“They searched for inexpensive farm and hunting land to rent or to purchase; however, the chose to buy choice land for their home sites. Their days were filled with experiences as they met Indians who became friends, traveled with them, camped out, drank strong coffee boiled on open fire, and shared meats and other needs. Because animals were plentiful, there was sufficient food for preparing and eating by the campfire. Coal oil lanterns were utilized on their long journey. Marksmen with their guns and bows and arrows hunted deer for food. The long trips included time for Bible study although they were traveling to find work which took them from city to city and from one state to another.” Curry, Mildred.

I’ll only share a bit of the above passage with images, but I’ll provide a link to a spot where the entire account is illustrated with old photographs.

As you read the illustrated account, also notice that the images provide resting spots–places to help a reader move from point to point. The images not only draw a reader to the post, but they also drive the reader through the post.

“Kenley and Mayme experienced many moves and changes some of which consisted of log houses, wilderness, wild animals, pole roads over which they had to travel slowly during stormy winters and hot, dry summers.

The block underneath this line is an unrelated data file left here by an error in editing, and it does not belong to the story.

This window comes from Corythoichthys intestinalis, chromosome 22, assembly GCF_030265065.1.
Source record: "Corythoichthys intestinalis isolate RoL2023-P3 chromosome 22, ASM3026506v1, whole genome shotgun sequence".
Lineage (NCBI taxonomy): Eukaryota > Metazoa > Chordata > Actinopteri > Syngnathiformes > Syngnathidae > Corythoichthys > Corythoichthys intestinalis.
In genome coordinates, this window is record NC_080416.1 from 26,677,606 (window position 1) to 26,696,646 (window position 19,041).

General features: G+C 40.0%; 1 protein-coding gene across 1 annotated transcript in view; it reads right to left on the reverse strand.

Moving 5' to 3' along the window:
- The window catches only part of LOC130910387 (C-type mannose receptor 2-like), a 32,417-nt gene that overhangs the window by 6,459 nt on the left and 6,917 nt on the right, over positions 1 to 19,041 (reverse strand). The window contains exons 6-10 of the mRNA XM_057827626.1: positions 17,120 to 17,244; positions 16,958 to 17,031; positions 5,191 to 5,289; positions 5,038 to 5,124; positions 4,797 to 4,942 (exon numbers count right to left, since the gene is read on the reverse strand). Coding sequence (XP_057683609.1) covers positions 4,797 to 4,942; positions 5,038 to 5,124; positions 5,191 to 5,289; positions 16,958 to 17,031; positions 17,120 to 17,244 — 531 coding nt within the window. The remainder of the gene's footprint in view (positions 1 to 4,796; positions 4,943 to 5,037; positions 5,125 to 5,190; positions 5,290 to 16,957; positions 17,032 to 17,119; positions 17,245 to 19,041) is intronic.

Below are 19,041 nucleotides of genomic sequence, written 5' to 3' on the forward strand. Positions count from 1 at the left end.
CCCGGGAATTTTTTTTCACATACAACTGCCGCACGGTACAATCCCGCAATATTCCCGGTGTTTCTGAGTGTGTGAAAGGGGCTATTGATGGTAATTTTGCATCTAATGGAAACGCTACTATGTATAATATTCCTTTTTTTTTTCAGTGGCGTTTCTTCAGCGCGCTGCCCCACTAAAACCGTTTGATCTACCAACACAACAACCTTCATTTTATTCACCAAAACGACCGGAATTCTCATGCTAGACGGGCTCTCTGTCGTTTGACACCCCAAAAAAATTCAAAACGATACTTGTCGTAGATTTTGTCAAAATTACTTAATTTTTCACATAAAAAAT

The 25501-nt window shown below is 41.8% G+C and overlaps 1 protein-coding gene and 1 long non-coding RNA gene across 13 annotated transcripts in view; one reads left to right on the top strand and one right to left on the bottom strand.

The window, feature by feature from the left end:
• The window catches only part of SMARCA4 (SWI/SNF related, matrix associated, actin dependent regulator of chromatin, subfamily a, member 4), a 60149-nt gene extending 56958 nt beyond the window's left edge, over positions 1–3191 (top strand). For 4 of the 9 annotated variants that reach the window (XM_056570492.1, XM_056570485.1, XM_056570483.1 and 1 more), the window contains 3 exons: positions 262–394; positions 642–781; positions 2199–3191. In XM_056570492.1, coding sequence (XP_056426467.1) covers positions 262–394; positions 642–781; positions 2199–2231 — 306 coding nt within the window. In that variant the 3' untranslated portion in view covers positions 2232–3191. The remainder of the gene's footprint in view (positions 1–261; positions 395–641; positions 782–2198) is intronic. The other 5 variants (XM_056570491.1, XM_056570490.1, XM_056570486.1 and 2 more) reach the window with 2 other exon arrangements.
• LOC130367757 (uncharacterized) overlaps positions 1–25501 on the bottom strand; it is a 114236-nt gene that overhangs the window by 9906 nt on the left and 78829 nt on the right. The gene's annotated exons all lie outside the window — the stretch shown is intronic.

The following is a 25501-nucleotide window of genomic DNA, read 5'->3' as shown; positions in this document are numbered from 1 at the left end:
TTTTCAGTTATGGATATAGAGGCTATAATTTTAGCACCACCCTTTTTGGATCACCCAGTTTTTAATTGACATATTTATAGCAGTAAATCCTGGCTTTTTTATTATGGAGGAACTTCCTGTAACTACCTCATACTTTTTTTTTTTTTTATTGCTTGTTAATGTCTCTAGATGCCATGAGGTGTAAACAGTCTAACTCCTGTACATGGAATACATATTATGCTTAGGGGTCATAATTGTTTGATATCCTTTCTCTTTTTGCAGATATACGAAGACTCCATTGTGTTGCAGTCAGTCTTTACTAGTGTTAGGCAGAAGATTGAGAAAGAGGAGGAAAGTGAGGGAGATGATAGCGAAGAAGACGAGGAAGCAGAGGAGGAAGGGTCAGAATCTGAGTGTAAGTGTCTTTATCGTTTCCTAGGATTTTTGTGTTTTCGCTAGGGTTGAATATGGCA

“Wild animals were hunted, butchered and prepared for food. Also, wild animal skins were sold for fifty cents each.

 

“There were domesticated animals used for food; and, of course, there were animals as pets to enjoy and to utilize as protection. Wages  at that time were $1.50 a day.

“They made long trips along the wagon trails, used ferry boats for crossing rivers and streams, and traded cattle and horses.”

See the rest of the illustrated account Here

While the illustrated account is probably too heavily illustrated, there is no doubt that most people will be more drawn to the text with images–as opposed to that without.

It is important to keep in mind that when a person crosses your path via social media, he is no doubt racing past. The writer has a fraction of a second to catch the attention of the passersby.  Images provide the impetus for the viewer to stop and take another glance.

The Internet has numerous studies, proving that sites that use images wisely are better viewed than those which do not. If you are willing to take the time to blog about something, take about 5 minutes more and provide a decent image or two for your post.  Doing so will probably decide whether you are viewed or not.

Read what I said about my family tree and the family’s westward expansion from Virginia: Moving West

2015 Statistics Show Images Are Essential for Online Communication

Autumn scene. Fall. Trees and leaves in sun light

Compare the above image to the below. Both say the same thing, but ask yourself, “Which says it better?”